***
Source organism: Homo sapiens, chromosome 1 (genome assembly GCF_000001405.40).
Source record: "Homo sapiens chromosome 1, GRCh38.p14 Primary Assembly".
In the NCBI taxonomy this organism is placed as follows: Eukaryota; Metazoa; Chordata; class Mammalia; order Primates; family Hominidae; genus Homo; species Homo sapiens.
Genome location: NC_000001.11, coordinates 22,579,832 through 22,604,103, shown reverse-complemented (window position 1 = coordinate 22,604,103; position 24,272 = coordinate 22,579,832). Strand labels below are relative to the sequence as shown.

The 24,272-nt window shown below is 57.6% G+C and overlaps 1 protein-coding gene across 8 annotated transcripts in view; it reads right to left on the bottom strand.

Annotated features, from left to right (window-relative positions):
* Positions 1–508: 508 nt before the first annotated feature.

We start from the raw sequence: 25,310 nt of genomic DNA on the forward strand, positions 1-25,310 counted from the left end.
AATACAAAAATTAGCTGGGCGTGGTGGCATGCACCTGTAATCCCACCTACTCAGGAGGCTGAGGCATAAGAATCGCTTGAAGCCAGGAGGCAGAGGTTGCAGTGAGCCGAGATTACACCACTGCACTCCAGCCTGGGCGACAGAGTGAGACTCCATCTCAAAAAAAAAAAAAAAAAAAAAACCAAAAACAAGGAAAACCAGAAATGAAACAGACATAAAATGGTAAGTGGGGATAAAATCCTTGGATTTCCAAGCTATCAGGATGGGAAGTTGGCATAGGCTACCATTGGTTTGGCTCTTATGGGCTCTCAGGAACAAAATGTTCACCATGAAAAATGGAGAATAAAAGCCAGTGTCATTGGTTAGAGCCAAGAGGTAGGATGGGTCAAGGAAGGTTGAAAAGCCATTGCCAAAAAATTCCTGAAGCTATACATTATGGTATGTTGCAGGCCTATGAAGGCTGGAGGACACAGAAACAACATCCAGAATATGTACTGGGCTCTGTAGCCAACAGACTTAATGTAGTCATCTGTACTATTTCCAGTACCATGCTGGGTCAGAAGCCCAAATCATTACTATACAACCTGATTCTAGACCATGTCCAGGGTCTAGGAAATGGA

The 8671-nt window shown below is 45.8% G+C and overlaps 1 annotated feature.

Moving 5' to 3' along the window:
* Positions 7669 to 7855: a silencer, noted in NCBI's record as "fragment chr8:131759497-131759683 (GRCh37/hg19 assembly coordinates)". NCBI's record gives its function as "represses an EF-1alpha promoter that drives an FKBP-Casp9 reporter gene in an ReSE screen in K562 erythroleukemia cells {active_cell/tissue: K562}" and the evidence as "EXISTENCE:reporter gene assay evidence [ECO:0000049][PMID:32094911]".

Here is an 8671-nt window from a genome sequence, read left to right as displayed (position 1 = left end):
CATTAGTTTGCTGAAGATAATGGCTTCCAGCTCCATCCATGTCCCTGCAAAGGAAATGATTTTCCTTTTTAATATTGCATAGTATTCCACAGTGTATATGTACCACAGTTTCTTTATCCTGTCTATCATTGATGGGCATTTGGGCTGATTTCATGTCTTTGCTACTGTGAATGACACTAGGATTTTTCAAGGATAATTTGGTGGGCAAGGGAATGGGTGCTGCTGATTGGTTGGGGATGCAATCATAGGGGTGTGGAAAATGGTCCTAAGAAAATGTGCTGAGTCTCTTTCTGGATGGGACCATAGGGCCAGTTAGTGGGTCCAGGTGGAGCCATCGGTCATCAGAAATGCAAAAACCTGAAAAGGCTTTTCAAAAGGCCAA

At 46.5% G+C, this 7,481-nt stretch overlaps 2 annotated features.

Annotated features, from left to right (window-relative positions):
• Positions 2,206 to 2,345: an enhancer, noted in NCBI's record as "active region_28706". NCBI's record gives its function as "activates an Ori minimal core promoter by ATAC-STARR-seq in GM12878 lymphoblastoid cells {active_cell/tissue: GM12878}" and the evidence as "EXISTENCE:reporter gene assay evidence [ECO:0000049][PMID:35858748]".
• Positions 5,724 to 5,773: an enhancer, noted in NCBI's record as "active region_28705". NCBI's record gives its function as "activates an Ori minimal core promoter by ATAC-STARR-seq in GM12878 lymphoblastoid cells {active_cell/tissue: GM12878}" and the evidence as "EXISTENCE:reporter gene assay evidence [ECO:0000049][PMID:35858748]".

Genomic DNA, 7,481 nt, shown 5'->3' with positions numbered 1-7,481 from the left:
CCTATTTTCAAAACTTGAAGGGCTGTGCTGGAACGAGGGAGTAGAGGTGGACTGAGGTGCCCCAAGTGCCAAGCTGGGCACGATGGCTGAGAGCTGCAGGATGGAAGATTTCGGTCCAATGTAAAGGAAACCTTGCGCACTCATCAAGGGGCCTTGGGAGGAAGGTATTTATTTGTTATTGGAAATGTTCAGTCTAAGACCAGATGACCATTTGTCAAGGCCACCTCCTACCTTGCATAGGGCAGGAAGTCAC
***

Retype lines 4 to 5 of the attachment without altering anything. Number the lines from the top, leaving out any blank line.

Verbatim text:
Genome location: NC_000001.11, coordinates 22,579,832 through 22,604,103, shown reverse-complemented (window position 1 = coordinate 22,604,103; position 24,272 = coordinate 22,579,832). Strand labels below are relative to the sequence as shown.

The 24,272-nt window shown below is 57.6% G+C and overlaps 1 protein-coding gene across 8 annotated transcripts in view; it reads right to left on the bottom strand.